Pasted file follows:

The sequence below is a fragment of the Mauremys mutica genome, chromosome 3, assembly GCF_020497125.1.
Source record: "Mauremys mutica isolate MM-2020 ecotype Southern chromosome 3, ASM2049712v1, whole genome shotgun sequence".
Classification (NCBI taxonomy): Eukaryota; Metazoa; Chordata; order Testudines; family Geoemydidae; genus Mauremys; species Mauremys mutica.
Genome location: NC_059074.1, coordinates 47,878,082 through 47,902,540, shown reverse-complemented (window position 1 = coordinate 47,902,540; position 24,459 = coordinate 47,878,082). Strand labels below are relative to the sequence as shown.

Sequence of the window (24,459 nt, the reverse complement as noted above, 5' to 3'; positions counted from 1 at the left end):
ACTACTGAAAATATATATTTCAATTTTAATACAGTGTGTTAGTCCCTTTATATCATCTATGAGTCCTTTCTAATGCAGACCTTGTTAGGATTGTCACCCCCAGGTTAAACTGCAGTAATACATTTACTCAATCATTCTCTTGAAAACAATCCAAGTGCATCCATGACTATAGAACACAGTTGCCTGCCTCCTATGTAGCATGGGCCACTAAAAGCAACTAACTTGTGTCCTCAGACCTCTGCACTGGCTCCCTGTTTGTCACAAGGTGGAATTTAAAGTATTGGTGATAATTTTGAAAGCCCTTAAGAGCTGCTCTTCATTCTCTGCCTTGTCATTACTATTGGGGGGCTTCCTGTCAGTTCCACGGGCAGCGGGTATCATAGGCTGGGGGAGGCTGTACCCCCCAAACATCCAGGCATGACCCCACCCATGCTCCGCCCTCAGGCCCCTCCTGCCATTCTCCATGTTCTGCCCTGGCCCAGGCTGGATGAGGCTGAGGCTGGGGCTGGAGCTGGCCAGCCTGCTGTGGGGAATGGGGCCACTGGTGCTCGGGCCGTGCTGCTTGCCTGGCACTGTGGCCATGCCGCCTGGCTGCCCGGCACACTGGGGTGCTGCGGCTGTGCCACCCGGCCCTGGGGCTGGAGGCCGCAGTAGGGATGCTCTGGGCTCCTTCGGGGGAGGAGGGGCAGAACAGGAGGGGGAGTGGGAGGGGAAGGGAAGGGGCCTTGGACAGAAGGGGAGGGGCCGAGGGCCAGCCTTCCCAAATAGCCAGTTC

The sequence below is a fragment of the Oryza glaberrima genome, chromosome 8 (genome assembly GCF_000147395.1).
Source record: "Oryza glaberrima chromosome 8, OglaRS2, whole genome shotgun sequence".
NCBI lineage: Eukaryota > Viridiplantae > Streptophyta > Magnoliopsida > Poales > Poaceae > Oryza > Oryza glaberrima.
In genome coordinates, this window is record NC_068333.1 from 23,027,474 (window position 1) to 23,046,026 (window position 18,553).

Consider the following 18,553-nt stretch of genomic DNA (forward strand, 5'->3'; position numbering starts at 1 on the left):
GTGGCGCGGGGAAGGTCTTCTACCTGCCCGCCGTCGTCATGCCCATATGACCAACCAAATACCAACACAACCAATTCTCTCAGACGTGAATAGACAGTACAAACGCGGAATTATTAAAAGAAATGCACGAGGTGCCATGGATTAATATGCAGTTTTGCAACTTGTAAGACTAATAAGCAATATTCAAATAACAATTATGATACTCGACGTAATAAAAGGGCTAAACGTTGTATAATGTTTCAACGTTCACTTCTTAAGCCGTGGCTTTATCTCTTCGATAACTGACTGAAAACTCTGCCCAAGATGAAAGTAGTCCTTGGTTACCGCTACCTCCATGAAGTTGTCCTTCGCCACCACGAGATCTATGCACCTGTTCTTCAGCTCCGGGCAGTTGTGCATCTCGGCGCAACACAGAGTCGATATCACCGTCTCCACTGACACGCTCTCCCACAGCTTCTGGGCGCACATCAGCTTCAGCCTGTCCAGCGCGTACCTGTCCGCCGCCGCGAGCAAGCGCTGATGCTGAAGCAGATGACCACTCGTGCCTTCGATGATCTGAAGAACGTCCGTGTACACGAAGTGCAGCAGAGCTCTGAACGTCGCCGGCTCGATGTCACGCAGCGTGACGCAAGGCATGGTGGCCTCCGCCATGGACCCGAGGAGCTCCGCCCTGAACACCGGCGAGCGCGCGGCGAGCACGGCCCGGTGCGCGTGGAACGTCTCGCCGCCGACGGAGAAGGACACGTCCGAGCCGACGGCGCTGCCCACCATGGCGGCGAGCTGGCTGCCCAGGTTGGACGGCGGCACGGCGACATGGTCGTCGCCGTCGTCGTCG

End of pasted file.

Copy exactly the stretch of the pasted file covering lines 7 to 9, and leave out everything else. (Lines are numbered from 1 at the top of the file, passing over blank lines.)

The sequence below is a fragment of the Oryza glaberrima genome, chromosome 8 (genome assembly GCF_000147395.1).
Source record: "Oryza glaberrima chromosome 8, OglaRS2, whole genome shotgun sequence".
NCBI lineage: Eukaryota > Viridiplantae > Streptophyta > Magnoliopsida > Poales > Poaceae > Oryza > Oryza glaberrima.